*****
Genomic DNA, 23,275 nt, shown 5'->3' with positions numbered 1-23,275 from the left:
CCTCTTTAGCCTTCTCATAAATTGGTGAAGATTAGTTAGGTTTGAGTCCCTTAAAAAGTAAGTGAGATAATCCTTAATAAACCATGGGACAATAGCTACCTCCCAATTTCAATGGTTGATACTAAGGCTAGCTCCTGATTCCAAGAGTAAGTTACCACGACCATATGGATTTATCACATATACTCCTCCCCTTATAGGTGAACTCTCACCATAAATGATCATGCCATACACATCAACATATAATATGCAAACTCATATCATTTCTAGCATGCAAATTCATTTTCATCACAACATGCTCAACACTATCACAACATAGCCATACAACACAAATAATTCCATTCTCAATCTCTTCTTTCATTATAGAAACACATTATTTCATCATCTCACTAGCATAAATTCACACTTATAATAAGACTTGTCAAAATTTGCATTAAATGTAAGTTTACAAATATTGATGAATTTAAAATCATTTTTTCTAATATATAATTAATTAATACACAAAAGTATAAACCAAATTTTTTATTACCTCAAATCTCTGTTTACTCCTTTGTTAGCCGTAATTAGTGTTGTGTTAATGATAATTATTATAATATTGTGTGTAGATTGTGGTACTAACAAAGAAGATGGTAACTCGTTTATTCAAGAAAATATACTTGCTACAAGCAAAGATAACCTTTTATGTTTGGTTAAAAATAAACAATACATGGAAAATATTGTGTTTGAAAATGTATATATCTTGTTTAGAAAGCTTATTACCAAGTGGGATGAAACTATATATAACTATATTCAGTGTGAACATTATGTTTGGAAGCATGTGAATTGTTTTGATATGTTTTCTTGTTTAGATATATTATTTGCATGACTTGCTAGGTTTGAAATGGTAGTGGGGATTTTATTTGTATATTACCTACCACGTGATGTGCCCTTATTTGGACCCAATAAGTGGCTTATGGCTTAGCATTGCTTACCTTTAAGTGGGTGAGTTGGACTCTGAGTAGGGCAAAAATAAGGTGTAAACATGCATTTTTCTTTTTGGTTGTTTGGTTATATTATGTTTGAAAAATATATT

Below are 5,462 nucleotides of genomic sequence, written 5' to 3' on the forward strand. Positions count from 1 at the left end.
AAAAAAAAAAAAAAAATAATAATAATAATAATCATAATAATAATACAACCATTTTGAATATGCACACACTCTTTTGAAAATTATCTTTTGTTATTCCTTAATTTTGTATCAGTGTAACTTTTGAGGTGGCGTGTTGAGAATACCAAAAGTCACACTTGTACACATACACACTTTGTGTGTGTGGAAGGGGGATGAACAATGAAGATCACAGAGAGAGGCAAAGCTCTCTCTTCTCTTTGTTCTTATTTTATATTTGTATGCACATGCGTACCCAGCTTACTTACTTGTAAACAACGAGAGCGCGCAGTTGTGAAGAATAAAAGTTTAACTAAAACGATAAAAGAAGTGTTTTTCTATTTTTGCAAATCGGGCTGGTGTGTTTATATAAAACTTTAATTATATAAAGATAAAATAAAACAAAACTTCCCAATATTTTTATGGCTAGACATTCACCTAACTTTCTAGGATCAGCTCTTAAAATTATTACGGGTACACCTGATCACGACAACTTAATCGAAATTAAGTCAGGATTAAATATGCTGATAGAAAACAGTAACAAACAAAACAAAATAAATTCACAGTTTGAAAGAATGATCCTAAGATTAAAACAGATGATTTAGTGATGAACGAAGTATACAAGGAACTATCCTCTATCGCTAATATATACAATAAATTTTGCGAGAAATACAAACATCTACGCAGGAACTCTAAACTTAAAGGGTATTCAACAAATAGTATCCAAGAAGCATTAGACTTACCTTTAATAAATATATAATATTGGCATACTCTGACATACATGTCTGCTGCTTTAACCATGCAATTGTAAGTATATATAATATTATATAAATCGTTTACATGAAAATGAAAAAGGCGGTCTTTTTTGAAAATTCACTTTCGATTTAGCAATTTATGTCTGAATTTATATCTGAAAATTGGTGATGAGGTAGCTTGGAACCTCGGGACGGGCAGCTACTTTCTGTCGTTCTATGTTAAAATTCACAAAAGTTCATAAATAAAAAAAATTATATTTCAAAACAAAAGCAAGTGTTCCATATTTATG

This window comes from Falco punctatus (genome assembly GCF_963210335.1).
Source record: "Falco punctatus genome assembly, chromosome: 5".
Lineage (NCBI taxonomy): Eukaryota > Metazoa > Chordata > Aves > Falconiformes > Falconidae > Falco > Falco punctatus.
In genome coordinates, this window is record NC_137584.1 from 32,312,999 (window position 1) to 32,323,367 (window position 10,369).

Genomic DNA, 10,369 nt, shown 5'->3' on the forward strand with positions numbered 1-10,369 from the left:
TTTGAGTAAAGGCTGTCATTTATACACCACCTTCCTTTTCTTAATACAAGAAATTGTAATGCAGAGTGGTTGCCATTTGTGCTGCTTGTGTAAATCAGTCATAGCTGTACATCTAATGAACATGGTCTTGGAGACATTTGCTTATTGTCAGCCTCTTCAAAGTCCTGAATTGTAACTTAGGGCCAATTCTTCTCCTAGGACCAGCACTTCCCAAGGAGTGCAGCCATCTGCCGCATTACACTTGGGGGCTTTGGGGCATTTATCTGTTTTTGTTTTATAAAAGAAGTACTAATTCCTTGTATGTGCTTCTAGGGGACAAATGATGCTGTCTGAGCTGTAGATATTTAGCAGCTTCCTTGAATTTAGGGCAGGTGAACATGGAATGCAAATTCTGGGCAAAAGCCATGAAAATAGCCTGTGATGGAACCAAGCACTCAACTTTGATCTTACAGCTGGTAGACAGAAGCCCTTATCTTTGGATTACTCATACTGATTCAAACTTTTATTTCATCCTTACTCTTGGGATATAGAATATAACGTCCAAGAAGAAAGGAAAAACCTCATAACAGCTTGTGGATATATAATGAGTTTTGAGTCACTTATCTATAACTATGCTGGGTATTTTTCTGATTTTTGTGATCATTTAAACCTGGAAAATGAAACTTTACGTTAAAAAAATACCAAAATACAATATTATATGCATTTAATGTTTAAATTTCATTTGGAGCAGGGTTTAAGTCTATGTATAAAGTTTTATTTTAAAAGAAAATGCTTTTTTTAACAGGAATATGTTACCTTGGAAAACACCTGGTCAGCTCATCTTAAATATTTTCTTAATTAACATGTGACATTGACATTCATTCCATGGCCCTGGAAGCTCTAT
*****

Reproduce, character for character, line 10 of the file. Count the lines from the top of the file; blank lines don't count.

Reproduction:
TTTGAGTAAAGGCTGTCATTTATACACCACCTTCCTTTTCTTAATACAAGAAATTGTAATGCAGAGTGGTTGCCATTTGTGCTGCTTGTGTAAATCAGTCATAGCTGTACATCTAATGAACATGGTCTTGGAGACATTTGCTTATTGTCAGCCTCTTCAAAGTCCTGAATTGTAACTTAGGGCCAATTCTTCTCCTAGGACCAGCACTTCCCAAGGAGTGCAGCCATCTGCCGCATTACACTTGGGGGCTTTGGGGCATTTATCTGTTTTTGTTTTATAAAAGAAGTACTAATTCCTTGTATGTGCTTCTAGGGGACAAATGATGCTGTCTGAGCTGTAGATATTTAGCAGCTTCCTTGAATTTAGGGCAGGTGAACATGGAATGCAAATTCTGGGCAAAAGCCATGAAAATAGCCTGTGATGGAACCAAGCACTCAACTTTGATCTTACAGCTGGTAGACAGAAGCCCTTATCTTTGGATTACTCATACTGATTCAAACTTTTATTTCATCCTTACTCTTGGGATATAGAATATAACGTCCAAGAAGAAAGGAAAAACCTCATAACAGCTTGTGGATATATAATGAGTTTTGAGTCACTTATCTATAACTATGCTGGGTATTTTTCTGATTTTTGTGATCATTTAAACCTGGAAAATGAAACTTTACGTTAAAAAAATACCAAAATACAATATTATATGCATTTAATGTTTAAATTTCATTTGGAGCAGGGTTTAAGTCTATGTATAAAGTTTTATTTTAAAAGAAAATGCTTTTTTTAACAGGAATATGTTACCTTGGAAAACACCTGGTCAGCTCATCTTAAATATTTTCTTAATTAACATGTGACATTGACATTCATTCCATGGCCCTGGAAGCTCTAT